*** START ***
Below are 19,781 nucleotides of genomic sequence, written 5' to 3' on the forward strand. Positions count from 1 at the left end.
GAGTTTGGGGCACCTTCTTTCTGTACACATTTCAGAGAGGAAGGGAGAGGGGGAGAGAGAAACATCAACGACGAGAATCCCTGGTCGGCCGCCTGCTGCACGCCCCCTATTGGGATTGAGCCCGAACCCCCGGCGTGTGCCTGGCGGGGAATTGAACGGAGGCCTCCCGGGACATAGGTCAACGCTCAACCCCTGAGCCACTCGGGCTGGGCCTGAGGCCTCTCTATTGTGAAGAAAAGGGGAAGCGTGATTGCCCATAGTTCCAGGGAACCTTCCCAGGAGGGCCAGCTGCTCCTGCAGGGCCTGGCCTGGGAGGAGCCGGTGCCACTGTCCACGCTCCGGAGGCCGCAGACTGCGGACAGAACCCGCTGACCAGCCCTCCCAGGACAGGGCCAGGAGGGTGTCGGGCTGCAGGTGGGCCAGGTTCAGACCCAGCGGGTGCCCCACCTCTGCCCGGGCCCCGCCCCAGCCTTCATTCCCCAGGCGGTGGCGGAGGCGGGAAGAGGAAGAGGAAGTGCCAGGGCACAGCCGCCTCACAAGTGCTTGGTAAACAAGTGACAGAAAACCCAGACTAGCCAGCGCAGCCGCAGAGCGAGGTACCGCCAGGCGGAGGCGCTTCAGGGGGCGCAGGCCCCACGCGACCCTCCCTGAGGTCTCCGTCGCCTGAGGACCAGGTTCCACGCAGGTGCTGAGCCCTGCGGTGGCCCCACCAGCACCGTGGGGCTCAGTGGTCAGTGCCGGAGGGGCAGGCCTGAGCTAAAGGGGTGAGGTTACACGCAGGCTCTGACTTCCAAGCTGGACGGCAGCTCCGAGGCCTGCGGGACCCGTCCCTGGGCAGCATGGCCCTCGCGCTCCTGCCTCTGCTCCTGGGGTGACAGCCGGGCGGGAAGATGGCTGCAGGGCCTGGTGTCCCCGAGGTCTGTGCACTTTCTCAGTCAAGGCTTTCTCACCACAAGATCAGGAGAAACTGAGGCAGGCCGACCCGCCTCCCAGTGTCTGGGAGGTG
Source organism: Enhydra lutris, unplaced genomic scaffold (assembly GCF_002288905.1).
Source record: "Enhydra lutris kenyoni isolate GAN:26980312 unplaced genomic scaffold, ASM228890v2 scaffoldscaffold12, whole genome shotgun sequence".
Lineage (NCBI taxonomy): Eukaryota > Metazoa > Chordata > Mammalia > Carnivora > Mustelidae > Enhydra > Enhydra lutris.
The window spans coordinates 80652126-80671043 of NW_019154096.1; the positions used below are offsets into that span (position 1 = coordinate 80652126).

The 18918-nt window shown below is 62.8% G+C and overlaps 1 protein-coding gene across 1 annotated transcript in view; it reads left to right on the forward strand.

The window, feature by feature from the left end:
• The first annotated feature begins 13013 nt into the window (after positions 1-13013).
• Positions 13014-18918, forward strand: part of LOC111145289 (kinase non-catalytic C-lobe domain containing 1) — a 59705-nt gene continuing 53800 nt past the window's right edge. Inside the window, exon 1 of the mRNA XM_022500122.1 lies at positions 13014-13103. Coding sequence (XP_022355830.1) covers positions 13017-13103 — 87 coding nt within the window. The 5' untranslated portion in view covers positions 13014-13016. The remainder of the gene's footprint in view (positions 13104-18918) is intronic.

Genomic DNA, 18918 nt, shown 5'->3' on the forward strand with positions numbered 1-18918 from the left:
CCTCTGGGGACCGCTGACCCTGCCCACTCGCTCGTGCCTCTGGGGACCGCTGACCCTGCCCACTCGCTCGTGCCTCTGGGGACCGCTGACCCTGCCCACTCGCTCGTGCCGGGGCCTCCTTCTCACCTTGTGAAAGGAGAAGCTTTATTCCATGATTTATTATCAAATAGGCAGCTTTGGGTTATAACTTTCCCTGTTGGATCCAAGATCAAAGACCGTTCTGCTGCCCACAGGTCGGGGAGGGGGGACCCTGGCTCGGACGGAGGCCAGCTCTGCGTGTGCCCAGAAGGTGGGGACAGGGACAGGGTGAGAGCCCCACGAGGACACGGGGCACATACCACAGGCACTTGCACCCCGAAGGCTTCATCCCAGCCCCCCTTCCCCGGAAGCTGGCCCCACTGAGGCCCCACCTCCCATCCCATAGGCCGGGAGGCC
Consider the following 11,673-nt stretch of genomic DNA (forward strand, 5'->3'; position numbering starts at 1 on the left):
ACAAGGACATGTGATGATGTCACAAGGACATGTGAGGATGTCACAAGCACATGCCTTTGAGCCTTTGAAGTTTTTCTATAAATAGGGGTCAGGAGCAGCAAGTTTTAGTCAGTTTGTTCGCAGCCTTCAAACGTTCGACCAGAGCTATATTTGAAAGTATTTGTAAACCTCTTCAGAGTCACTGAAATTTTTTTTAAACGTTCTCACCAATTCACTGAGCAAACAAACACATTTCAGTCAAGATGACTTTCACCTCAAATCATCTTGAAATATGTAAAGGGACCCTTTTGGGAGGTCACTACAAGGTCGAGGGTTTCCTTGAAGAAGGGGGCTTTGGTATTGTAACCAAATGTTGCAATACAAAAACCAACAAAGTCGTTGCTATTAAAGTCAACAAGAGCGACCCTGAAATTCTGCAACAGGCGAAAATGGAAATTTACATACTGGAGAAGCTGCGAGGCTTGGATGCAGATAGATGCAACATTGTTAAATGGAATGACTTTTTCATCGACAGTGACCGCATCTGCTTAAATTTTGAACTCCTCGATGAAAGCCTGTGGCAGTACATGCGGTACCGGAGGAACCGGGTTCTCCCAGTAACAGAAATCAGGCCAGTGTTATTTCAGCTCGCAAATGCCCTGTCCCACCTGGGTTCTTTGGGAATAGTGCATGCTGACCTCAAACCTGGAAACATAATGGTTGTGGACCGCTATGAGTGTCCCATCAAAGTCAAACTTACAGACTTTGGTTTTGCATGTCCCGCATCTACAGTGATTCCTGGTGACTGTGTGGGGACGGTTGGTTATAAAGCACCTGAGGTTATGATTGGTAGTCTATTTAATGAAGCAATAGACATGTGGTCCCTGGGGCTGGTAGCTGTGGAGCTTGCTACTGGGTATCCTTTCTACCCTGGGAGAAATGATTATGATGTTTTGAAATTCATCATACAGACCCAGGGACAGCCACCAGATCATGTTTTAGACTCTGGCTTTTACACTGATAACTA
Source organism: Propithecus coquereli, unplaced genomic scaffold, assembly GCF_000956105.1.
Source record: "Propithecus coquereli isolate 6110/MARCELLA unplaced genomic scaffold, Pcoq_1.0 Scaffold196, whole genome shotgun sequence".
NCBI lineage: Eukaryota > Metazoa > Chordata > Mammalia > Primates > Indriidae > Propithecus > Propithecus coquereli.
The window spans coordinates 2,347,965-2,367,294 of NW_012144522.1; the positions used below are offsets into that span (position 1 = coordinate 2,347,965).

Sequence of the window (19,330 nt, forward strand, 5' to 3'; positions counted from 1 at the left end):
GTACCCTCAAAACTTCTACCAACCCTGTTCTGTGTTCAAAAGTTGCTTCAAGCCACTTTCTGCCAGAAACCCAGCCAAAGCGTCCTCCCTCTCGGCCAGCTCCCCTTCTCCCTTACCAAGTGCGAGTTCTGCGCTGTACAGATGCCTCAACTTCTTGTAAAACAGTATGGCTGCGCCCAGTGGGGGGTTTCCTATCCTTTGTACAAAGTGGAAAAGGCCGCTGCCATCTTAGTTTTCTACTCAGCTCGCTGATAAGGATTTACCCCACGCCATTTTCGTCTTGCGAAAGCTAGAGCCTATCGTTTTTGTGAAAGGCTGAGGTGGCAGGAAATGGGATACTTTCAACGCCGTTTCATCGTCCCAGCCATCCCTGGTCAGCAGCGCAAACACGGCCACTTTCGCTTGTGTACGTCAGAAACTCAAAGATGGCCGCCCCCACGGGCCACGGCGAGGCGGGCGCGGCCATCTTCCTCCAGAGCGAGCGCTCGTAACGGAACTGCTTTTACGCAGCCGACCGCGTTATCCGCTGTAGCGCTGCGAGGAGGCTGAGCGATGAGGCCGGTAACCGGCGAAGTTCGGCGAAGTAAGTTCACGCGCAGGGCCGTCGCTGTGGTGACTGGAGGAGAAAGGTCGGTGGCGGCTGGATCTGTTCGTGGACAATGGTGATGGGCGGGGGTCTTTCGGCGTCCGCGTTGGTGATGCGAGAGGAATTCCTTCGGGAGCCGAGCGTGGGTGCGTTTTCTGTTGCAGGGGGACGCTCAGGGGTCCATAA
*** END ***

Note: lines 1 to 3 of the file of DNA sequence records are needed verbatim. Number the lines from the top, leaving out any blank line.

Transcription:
Below are 19,781 nucleotides of genomic sequence, written 5' to 3' on the forward strand. Positions count from 1 at the left end.
GAGTTTGGGGCACCTTCTTTCTGTACACATTTCAGAGAGGAAGGGAGAGGGGGAGAGAGAAACATCAACGACGAGAATCCCTGGTCGGCCGCCTGCTGCACGCCCCCTATTGGGATTGAGCCCGAACCCCCGGCGTGTGCCTGGCGGGGAATTGAACGGAGGCCTCCCGGGACATAGGTCAACGCTCAACCCCTGAGCCACTCGGGCTGGGCCTGAGGCCTCTCTATTGTGAAGAAAAGGGGAAGCGTGATTGCCCATAGTTCCAGGGAACCTTCCCAGGAGGGCCAGCTGCTCCTGCAGGGCCTGGCCTGGGAGGAGCCGGTGCCACTGTCCACGCTCCGGAGGCCGCAGACTGCGGACAGAACCCGCTGACCAGCCCTCCCAGGACAGGGCCAGGAGGGTGTCGGGCTGCAGGTGGGCCAGGTTCAGACCCAGCGGGTGCCCCACCTCTGCCCGGGCCCCGCCCCAGCCTTCATTCCCCAGGCGGTGGCGGAGGCGGGAAGAGGAAGAGGAAGTGCCAGGGCACAGCCGCCTCACAAGTGCTTGGTAAACAAGTGACAGAAAACCCAGACTAGCCAGCGCAGCCGCAGAGCGAGGTACCGCCAGGCGGAGGCGCTTCAGGGGGCGCAGGCCCCACGCGACCCTCCCTGAGGTCTCCGTCGCCTGAGGACCAGGTTCCACGCAGGTGCTGAGCCCTGCGGTGGCCCCACCAGCACCGTGGGGCTCAGTGGTCAGTGCCGGAGGGGCAGGCCTGAGCTAAAGGGGTGAGGTTACACGCAGGCTCTGACTTCCAAGCTGGACGGCAGCTCCGAGGCCTGCGGGACCCGTCCCTGGGCAGCATGGCCCTCGCGCTCCTGCCTCTGCTCCTGGGGTGACAGCCGGGCGGGAAGATGGCTGCAGGGCCTGGTGTCCCCGAGGTCTGTGCACTTTCTCAGTCAAGGCTTTCTCACCACAAGATCAGGAGAAACTGAGGCAGGCCGACCCGCCTCCCAGTGTCTGGGAGGTG
Source organism: Enhydra lutris, unplaced genomic scaffold (assembly GCF_002288905.1).